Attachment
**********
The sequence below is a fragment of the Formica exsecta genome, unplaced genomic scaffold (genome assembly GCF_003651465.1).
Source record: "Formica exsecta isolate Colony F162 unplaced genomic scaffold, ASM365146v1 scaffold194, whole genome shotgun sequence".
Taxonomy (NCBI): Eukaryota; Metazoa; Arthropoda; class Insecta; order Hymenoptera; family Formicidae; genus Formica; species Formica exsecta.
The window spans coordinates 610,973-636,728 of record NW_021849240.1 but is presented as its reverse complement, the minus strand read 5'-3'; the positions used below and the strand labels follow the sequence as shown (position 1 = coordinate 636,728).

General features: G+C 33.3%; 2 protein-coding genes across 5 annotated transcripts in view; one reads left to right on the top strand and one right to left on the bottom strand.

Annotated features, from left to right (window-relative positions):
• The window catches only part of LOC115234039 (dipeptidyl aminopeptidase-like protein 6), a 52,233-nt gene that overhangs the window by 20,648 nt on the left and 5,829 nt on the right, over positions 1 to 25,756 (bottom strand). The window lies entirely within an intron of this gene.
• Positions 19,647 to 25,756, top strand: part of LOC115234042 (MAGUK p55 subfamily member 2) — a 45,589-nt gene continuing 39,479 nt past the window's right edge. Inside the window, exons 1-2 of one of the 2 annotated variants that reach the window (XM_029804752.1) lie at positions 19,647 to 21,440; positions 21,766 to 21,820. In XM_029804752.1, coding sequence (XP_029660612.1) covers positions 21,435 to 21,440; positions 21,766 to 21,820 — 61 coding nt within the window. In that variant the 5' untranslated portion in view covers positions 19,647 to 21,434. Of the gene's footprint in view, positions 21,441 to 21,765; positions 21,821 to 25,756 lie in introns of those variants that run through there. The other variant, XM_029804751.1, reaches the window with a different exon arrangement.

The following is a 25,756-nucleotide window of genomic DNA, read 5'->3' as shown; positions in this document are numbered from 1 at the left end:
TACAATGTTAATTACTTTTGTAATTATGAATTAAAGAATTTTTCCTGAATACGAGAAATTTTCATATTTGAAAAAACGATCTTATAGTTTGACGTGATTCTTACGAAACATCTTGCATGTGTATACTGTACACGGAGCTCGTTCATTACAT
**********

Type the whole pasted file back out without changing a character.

The sequence below is a fragment of the Formica exsecta genome, unplaced genomic scaffold (genome assembly GCF_003651465.1).
Source record: "Formica exsecta isolate Colony F162 unplaced genomic scaffold, ASM365146v1 scaffold194, whole genome shotgun sequence".
Taxonomy (NCBI): Eukaryota; Metazoa; Arthropoda; class Insecta; order Hymenoptera; family Formicidae; genus Formica; species Formica exsecta.
The window spans coordinates 610,973-636,728 of record NW_021849240.1 but is presented as its reverse complement, the minus strand read 5'-3'; the positions used below and the strand labels follow the sequence as shown (position 1 = coordinate 636,728).

General features: G+C 33.3%; 2 protein-coding genes across 5 annotated transcripts in view; one reads left to right on the top strand and one right to left on the bottom strand.

Annotated features, from left to right (window-relative positions):
• The window catches only part of LOC115234039 (dipeptidyl aminopeptidase-like protein 6), a 52,233-nt gene that overhangs the window by 20,648 nt on the left and 5,829 nt on the right, over positions 1 to 25,756 (bottom strand). The window lies entirely within an intron of this gene.
• Positions 19,647 to 25,756, top strand: part of LOC115234042 (MAGUK p55 subfamily member 2) — a 45,589-nt gene continuing 39,479 nt past the window's right edge. Inside the window, exons 1-2 of one of the 2 annotated variants that reach the window (XM_029804752.1) lie at positions 19,647 to 21,440; positions 21,766 to 21,820. In XM_029804752.1, coding sequence (XP_029660612.1) covers positions 21,435 to 21,440; positions 21,766 to 21,820 — 61 coding nt within the window. In that variant the 5' untranslated portion in view covers positions 19,647 to 21,434. Of the gene's footprint in view, positions 21,441 to 21,765; positions 21,821 to 25,756 lie in introns of those variants that run through there. The other variant, XM_029804751.1, reaches the window with a different exon arrangement.

The following is a 25,756-nucleotide window of genomic DNA, read 5'->3' as shown; positions in this document are numbered from 1 at the left end:
TACAATGTTAATTACTTTTGTAATTATGAATTAAAGAATTTTTCCTGAATACGAGAAATTTTCATATTTGAAAAAACGATCTTATAGTTTGACGTGATTCTTACGAAACATCTTGCATGTGTATACTGTACACGGAGCTCGTTCATTACAT